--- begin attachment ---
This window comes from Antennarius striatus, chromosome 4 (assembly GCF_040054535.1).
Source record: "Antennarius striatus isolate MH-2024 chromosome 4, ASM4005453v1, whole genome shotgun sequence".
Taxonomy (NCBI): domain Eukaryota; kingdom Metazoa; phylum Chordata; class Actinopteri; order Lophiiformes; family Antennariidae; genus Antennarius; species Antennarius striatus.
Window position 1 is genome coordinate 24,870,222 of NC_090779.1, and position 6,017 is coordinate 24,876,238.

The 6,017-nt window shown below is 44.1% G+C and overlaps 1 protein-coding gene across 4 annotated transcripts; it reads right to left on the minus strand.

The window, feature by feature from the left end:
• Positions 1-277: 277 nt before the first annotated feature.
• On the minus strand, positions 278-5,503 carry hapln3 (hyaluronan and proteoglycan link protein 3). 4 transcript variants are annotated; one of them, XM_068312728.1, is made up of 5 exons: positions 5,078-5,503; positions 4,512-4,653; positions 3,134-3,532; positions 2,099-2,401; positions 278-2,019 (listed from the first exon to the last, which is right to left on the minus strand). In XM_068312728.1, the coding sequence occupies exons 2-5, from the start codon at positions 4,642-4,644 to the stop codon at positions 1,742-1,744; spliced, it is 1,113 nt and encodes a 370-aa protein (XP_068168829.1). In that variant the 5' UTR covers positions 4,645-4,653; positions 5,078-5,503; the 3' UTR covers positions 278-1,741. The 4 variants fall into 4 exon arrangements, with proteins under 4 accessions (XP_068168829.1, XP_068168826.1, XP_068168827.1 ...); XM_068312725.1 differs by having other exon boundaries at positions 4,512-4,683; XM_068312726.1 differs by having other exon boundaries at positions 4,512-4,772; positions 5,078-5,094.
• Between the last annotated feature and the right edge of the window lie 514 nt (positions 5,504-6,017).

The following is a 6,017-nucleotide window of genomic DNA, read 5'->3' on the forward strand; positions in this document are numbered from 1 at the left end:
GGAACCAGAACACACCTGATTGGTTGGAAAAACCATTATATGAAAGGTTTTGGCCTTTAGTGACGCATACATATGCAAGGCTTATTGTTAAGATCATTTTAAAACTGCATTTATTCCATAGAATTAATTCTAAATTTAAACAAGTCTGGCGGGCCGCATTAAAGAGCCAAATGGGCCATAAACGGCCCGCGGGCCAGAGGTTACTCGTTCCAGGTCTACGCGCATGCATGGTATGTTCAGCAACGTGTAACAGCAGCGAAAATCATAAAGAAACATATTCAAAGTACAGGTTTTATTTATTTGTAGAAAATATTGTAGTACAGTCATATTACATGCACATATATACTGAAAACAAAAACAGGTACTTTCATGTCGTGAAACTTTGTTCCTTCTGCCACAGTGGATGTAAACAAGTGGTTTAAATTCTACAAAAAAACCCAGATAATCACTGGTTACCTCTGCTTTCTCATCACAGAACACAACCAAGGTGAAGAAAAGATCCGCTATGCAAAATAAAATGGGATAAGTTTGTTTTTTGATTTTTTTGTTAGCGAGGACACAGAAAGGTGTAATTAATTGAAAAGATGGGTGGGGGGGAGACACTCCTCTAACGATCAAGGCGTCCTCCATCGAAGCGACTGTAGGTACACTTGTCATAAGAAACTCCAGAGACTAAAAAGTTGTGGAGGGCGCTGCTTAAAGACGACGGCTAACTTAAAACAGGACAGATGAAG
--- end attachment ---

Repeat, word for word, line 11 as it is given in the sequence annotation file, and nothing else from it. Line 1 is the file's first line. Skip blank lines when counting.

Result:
GGAACCAGAACACACCTGATTGGTTGGAAAAACCATTATATGAAAGGTTTTGGCCTTTAGTGACGCATACATATGCAAGGCTTATTGTTAAGATCATTTTAAAACTGCATTTATTCCATAGAATTAATTCTAAATTTAAACAAGTCTGGCGGGCCGCATTAAAGAGCCAAATGGGCCATAAACGGCCCGCGGGCCAGAGGTTACTCGTTCCAGGTCTACGCGCATGCATGGTATGTTCAGCAACGTGTAACAGCAGCGAAAATCATAAAGAAACATATTCAAAGTACAGGTTTTATTTATTTGTAGAAAATATTGTAGTACAGTCATATTACATGCACATATATACTGAAAACAAAAACAGGTACTTTCATGTCGTGAAACTTTGTTCCTTCTGCCACAGTGGATGTAAACAAGTGGTTTAAATTCTACAAAAAAACCCAGATAATCACTGGTTACCTCTGCTTTCTCATCACAGAACACAACCAAGGTGAAGAAAAGATCCGCTATGCAAAATAAAATGGGATAAGTTTGTTTTTTGATTTTTTTGTTAGCGAGGACACAGAAAGGTGTAATTAATTGAAAAGATGGGTGGGGGGGAGACACTCCTCTAACGATCAAGGCGTCCTCCATCGAAGCGACTGTAGGTACACTTGTCATAAGAAACTCCAGAGACTAAAAAGTTGTGGAGGGCGCTGCTTAAAGACGACGGCTAACTTAAAACAGGACAGATGAAG